After using 2020 to prepare and focusing on providing telecom entitles with support for their computing needs, Google Cloud is taking its momentum and running with it. Google Cloud is making a name for itself due to its Global Mobile Edge Cloud (GMEC) strategy. The company’s Anthos multi-cloud platform develops solutions. It has also made progress due to its global distributed edge computing infrastructure. This is especially true when it comes to edge computing. A division of parent company Alphabet, Google Cloud is working on solutions for telcos that they can not only use for themselves but take those solutions and sell them to their own customers.
The way we are looking at it as Google Cloud is, we really need to start to build technologies that serve both of those purposes,” said Amol Phadke, Google Cloud’s Managing Director of Telecom Industry Solutions. Continuing, Phadke said that these solutions “can be used both by our CSP partners and clients and also by their end customers that they want to serve, whether that’s businesses or consumers.”
A collaborative effort was announced in 2020 by Google Cloud and AT&T that would see Google’s edge computing, artificial intelligence (AI), machine learning, and Kubernetes capabilities work with AT&T’s network. This resulted in both companies testing 5G edge solutions for enterprises across a variety of industries including manufacturing, retail, and transportation. Such collaborations are what are necessary to advance 5G and computing capabilities so that entities can perform more complex functions to provide their users with better experiences.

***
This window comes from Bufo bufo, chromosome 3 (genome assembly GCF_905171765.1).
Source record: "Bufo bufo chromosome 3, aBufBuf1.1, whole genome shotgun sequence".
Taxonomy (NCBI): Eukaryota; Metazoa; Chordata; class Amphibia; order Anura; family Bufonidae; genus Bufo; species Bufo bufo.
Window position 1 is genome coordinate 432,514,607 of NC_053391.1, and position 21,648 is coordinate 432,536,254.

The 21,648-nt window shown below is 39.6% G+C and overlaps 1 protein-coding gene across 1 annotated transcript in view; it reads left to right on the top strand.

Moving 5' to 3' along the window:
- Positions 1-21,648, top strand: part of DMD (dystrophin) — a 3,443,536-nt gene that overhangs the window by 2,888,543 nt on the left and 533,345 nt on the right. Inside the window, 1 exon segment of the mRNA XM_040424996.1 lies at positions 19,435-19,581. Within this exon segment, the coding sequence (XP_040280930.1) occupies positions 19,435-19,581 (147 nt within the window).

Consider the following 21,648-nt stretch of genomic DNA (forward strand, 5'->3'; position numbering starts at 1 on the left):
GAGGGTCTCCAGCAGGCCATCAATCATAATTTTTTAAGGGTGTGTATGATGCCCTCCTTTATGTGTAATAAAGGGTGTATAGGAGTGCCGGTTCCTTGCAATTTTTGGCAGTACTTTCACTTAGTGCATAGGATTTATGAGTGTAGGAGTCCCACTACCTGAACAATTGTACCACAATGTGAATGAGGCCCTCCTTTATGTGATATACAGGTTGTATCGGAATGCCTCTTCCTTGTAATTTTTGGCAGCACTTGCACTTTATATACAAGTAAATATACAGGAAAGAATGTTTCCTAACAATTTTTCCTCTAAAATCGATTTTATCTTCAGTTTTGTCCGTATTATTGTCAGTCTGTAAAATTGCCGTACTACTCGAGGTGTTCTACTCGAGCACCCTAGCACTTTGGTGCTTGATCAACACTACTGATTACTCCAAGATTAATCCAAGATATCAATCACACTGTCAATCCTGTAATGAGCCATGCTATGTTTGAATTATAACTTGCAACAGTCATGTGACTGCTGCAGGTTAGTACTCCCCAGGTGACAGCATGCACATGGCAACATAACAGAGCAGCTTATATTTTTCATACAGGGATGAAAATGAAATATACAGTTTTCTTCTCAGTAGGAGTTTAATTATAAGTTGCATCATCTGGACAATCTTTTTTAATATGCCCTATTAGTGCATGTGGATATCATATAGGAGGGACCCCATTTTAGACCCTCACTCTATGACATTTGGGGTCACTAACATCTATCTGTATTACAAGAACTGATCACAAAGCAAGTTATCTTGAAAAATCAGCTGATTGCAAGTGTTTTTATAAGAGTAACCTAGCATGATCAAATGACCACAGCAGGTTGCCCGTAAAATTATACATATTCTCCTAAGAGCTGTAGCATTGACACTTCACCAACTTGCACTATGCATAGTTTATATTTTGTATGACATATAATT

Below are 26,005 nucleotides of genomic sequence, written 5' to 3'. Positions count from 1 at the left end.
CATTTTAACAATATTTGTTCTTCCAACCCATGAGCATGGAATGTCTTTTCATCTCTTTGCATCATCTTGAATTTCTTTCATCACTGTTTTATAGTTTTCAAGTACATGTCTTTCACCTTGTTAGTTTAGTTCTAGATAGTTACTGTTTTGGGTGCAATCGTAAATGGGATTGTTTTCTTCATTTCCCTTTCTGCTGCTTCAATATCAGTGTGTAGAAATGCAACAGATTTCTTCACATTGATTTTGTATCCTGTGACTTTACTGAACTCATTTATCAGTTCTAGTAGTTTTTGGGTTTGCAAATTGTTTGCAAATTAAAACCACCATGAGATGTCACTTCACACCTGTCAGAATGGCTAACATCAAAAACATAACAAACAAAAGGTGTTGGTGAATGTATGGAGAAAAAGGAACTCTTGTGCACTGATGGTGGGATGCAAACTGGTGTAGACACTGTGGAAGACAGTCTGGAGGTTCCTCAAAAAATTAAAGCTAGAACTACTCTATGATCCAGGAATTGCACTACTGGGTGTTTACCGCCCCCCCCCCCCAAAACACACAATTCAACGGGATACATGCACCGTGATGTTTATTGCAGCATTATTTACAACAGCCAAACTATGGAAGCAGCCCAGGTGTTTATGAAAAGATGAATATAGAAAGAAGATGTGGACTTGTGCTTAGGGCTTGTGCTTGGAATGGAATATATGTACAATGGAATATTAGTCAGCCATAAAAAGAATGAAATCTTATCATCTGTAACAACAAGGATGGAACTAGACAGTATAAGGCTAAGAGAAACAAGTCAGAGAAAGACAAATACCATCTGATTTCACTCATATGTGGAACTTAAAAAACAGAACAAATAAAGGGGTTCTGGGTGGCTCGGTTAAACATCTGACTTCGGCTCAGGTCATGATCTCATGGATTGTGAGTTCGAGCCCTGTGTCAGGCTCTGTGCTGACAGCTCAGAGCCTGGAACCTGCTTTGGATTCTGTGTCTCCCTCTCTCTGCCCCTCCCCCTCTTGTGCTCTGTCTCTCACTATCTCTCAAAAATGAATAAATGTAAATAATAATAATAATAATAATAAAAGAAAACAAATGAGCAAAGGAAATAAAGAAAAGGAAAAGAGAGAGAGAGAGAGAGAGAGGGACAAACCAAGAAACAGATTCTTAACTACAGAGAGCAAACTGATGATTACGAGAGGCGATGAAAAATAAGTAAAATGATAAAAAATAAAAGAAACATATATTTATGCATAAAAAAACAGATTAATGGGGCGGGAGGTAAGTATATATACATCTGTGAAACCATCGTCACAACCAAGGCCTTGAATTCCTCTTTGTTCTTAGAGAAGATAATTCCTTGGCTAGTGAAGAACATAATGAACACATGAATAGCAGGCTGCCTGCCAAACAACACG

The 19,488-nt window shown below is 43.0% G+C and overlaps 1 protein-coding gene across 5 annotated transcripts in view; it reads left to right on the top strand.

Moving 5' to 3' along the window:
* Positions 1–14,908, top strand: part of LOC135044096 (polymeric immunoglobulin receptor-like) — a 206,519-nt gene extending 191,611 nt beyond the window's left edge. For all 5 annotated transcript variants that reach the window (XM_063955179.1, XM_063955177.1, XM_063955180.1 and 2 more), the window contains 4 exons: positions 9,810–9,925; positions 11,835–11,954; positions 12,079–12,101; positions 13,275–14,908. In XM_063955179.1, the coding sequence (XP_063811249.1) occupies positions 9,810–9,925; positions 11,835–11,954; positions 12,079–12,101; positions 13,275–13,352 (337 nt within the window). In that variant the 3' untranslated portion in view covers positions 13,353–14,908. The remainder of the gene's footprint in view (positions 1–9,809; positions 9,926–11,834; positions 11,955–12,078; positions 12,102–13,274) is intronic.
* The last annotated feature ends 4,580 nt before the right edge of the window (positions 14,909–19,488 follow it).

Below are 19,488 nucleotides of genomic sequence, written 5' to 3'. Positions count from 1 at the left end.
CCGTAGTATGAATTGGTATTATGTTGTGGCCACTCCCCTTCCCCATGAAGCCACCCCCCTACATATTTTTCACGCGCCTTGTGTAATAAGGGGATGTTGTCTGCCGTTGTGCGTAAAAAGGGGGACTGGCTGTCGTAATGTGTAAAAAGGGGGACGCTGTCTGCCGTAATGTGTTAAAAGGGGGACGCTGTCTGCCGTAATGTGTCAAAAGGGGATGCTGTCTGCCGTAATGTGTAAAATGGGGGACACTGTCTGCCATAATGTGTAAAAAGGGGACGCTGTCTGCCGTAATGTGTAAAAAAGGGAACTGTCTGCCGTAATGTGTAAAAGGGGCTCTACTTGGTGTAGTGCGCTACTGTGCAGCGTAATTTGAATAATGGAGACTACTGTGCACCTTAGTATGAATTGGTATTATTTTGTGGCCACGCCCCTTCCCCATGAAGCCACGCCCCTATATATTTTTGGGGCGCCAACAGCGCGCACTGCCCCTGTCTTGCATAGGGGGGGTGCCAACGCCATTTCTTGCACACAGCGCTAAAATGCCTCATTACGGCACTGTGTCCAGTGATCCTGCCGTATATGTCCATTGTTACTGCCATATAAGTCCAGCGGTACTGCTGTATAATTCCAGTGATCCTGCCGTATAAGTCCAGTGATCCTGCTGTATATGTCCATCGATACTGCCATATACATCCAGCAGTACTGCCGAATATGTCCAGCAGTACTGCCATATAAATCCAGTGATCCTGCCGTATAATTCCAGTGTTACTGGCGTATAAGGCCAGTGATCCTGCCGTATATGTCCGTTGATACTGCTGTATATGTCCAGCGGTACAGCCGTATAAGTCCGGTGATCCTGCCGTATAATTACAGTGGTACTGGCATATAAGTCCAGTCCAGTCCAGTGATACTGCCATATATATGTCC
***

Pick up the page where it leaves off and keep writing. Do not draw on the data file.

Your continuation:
AT&T Business’ Executive Vice President and CMO, Mo Katibeh, spoke on this matter saying, “Combining 5G with Google Cloud’s edge compute technologies can unlock the cloud’s true potential. This work is bringing us closer to a reality where cloud and edge technologies give businesses the tools to create a whole new world of experiences for their customers.”
The deal with AT&T was far from the only one seen by the industry with Google Cloud developing many. Each deal was heavily dealing with 5G and/or mobile edge computing (MEC). These include deals around the world with Orange, Telefónica, Telus, and Verizon. “One advantage of having that planet-wide infrastructure was that we could really use the edge infrastructure to also offer edge computing. When we are partnering with our CSP clients and partners, it meant we didn’t have to ship out or roll out a new footprint for edge computing. We just leveraged what we had,” says Phadke.
5G is going to bring obvious increases in speed and functions but in its early days, many telecommunication entities are looking to find a way to monetize 5G. Google Cloud is recognizing that edge computing is going to play a big part in creating revenue from the latest generation in wireless for many companies and continues to fill the demand in the market. A market that continues to trend towards partnerships among fellow industry companies.
“There is an appreciation and a recognition that we are to work in an open ecosystem together, with cloud players, to really build this together, and it’s not really any more a ‘here is what we need, can you supply it or not’, it’s more about, ‘how can we leverage this to drive growth to change customer experience radically, to help our customers and is there a way we can look at efficiently running our businesses through TCO’ Those are the imperatives, and it’s more about working collaboratively to solve those imperatives, bringing others in the mix,” said Phadke. There is “…more openness now, because of the possibilities, and because there is no one player that has the whole answer in mind, so it’s really about creating that answer with an ecosystem.”
Source: RCR Wireless